I’m no football fan (that’s soccer fan for you on the other side of the pond), but I remember when I was a kid. As most kids, I wanted to play football with my friends, so I got dad to sign me up at the local team, just to quickly realize I’m not the sports kind. However, I stuck by it for 5 years (which for a kid that started at the age of 7 is a long time) before I finally quit. This was enough for me to learn the rules and some neat tactics at least, so when dad got a new game for our old computer, Football Manager, I found many hours of fun there.
Unlike most other sports games, this didn’t let you control the players on the field, it didn’t even let you see the match, everything was relayed to you in the form of graphs and text, just like on most modern betting sites today. Instead, you were the one that took care of the team behind the scenes. You recruited new players, you set up matches, you decided who to take in when someone got injured and set up predetermined switches, you set up the tactics for each game and you had newspapers with information on your next opponent and had to set up these tactics to counter the opposing teams strengths and weaknesses.
I saw this little game ad on Facebook for a game called Top Eleven, the ad said “If you liked Football Manager, you’ll love this” and it didn’t lie.
Top Eleven is an enhanced version of the old Football Manager games, with a lot more advanced features, yet easier to use interface and comes with guides for every step of the way… and it’s FREE.
When you start the game, you first get to choose your team name, then a “formal signing” of the “contract” (this is purely RP, and you’ll see this a lot in this game) by choosing your own name. After that, you’re taken to the tutorial, where you get to set up your team colors, emblem and the home shirts without any cost from your budget.
From there you’re free to do whatever you want with your team. You’re given a budget and once in a while you’re given a tip about what you can do next, such as sign TV deals, set prices for different type of matches in your home arena, set up your away shirts or change your formations and the titular Top Eleven.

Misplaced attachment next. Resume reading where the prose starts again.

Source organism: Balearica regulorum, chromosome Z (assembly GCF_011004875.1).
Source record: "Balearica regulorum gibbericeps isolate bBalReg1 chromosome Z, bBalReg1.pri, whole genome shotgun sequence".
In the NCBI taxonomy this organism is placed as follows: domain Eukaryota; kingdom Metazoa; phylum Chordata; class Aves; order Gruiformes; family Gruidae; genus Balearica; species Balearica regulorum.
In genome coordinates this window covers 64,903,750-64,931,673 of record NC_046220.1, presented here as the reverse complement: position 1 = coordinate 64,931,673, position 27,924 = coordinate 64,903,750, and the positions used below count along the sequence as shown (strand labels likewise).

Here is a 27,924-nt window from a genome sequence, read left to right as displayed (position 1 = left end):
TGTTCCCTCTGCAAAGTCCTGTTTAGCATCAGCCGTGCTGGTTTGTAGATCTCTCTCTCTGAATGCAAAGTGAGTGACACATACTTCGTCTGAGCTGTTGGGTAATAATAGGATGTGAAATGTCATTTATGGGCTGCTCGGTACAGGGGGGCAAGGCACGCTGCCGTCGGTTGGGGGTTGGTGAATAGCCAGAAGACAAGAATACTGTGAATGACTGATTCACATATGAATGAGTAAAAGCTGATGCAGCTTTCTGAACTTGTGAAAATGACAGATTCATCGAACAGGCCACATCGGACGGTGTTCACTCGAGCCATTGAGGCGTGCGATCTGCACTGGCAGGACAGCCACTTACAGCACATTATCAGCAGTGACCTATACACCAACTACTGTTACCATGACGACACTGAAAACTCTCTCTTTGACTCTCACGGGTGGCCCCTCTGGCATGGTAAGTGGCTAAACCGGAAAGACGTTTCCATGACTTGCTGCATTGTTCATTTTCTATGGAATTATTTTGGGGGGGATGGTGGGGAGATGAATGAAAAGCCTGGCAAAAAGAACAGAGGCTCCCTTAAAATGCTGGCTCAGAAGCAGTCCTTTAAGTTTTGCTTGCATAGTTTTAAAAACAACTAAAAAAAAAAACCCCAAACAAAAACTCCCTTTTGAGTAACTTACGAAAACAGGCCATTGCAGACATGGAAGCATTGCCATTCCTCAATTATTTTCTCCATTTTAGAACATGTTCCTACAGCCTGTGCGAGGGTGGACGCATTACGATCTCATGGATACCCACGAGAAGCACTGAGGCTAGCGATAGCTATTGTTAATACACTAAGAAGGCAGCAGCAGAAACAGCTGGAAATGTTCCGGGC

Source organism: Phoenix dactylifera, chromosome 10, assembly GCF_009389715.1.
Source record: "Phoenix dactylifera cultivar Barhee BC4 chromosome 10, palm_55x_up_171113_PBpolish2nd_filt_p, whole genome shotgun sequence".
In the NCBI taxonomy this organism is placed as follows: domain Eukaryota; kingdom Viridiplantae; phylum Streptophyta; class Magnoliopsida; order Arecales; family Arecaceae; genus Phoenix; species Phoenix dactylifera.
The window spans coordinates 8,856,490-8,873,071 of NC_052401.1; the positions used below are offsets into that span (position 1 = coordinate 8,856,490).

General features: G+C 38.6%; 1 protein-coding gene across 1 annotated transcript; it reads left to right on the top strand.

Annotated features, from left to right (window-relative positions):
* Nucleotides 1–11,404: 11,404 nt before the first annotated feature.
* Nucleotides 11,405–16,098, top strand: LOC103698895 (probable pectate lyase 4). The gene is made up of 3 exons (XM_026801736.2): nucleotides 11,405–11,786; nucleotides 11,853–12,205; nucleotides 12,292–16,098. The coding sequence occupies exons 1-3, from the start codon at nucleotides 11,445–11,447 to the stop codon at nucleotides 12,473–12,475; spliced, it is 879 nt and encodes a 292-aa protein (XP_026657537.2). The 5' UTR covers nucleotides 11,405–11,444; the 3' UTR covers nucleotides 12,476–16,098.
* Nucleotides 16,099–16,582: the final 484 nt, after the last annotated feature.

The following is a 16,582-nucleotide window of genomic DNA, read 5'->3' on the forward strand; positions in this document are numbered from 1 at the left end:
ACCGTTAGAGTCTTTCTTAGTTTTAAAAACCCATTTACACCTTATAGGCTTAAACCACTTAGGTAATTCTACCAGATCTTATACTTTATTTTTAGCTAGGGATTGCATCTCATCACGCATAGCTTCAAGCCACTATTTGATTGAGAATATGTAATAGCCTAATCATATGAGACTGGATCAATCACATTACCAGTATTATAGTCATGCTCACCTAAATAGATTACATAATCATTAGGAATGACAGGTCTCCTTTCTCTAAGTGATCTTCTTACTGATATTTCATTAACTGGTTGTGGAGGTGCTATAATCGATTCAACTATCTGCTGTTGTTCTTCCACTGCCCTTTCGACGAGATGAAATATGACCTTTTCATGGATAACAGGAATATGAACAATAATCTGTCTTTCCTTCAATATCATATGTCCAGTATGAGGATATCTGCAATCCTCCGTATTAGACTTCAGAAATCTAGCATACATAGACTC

Top Eleven is the starting eleven players on the field. These are usually your teams top players and the ones you want to keep in peak condition, without neglecting any of your backup players. Managing your top eleven can be tricky, since you don’t want your star players to be too tired or risk getting injured before a top game, but you also don’t want them to sit on the bench too much either.
A new thing in Top Eleven compared to Football Manager is that you can now train your team and each player has a fatigue bar. Training comes in three intensities, each gives a certain level of performance, but takes a certain level of fatigue. You need to find a good balance between condition and fatigue to get top performance in your matches.
The game has two kinds of currencies. The standard coins that you can earn through contracts and winning games can be used to pay your players, upgrade your arena and such things. The T-Coins is the one that can cost “real” money, but you can also earn these through different contracts. Most of the T-Coin contracts requires you to perform certain tasks, such as log in daily, while others give you a smaller amount, but doesn’t require you to do anything.
The matches are played automatically and you don’t need to do anything special to play the matches. When the time comes, the calendar will update automatically with the result, so the game is really played between the matches. You have daily matchups against the computer, but you can also schedule friendly matches against other players, if you feel up for that challenge.
As with most Facebook games, there is a lot of waiting involved, but whether your a football fan or just like the tactical or economical sides of owning a team, this game will give you a lot of pleasure.
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